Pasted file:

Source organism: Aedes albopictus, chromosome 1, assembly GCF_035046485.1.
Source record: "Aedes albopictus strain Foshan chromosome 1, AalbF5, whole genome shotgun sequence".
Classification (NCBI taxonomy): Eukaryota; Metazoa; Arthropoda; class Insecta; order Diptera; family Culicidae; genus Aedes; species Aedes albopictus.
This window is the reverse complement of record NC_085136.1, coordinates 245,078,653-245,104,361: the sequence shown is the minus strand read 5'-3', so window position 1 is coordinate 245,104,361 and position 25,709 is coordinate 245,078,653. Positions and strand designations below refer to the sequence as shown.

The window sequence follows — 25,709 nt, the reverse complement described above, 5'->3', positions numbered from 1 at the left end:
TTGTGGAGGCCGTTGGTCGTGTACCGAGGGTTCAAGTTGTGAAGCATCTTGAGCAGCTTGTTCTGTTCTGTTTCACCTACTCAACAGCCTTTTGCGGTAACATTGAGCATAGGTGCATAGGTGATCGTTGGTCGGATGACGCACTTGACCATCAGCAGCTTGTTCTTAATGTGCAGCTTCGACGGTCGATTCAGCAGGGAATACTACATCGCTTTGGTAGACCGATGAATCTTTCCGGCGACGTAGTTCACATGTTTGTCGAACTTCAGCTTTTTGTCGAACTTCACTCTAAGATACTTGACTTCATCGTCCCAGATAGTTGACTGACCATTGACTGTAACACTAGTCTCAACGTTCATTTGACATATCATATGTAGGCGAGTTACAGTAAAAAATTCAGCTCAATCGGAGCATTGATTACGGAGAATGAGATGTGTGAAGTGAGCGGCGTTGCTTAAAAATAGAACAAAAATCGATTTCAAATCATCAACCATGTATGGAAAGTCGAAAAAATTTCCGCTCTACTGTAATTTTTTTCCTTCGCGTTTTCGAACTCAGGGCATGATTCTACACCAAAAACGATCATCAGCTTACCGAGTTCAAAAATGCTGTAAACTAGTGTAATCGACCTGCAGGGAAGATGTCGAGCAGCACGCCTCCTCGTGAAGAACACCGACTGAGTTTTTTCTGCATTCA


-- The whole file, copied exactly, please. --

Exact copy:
Source organism: Aedes albopictus, chromosome 1, assembly GCF_035046485.1.
Source record: "Aedes albopictus strain Foshan chromosome 1, AalbF5, whole genome shotgun sequence".
Classification (NCBI taxonomy): Eukaryota; Metazoa; Arthropoda; class Insecta; order Diptera; family Culicidae; genus Aedes; species Aedes albopictus.
This window is the reverse complement of record NC_085136.1, coordinates 245,078,653-245,104,361: the sequence shown is the minus strand read 5'-3', so window position 1 is coordinate 245,104,361 and position 25,709 is coordinate 245,078,653. Positions and strand designations below refer to the sequence as shown.

The window sequence follows — 25,709 nt, the reverse complement described above, 5'->3', positions numbered from 1 at the left end:
TTGTGGAGGCCGTTGGTCGTGTACCGAGGGTTCAAGTTGTGAAGCATCTTGAGCAGCTTGTTCTGTTCTGTTTCACCTACTCAACAGCCTTTTGCGGTAACATTGAGCATAGGTGCATAGGTGATCGTTGGTCGGATGACGCACTTGACCATCAGCAGCTTGTTCTTAATGTGCAGCTTCGACGGTCGATTCAGCAGGGAATACTACATCGCTTTGGTAGACCGATGAATCTTTCCGGCGACGTAGTTCACATGTTTGTCGAACTTCAGCTTTTTGTCGAACTTCACTCTAAGATACTTGACTTCATCGTCCCAGATAGTTGACTGACCATTGACTGTAACACTAGTCTCAACGTTCATTTGACATATCATATGTAGGCGAGTTACAGTAAAAAATTCAGCTCAATCGGAGCATTGATTACGGAGAATGAGATGTGTGAAGTGAGCGGCGTTGCTTAAAAATAGAACAAAAATCGATTTCAAATCATCAACCATGTATGGAAAGTCGAAAAAATTTCCGCTCTACTGTAATTTTTTTCCTTCGCGTTTTCGAACTCAGGGCATGATTCTACACCAAAAACGATCATCAGCTTACCGAGTTCAAAAATGCTGTAAACTAGTGTAATCGACCTGCAGGGAAGATGTCGAGCAGCACGCCTCCTCGTGAAGAACACCGACTGAGTTTTTTCTGCATTCA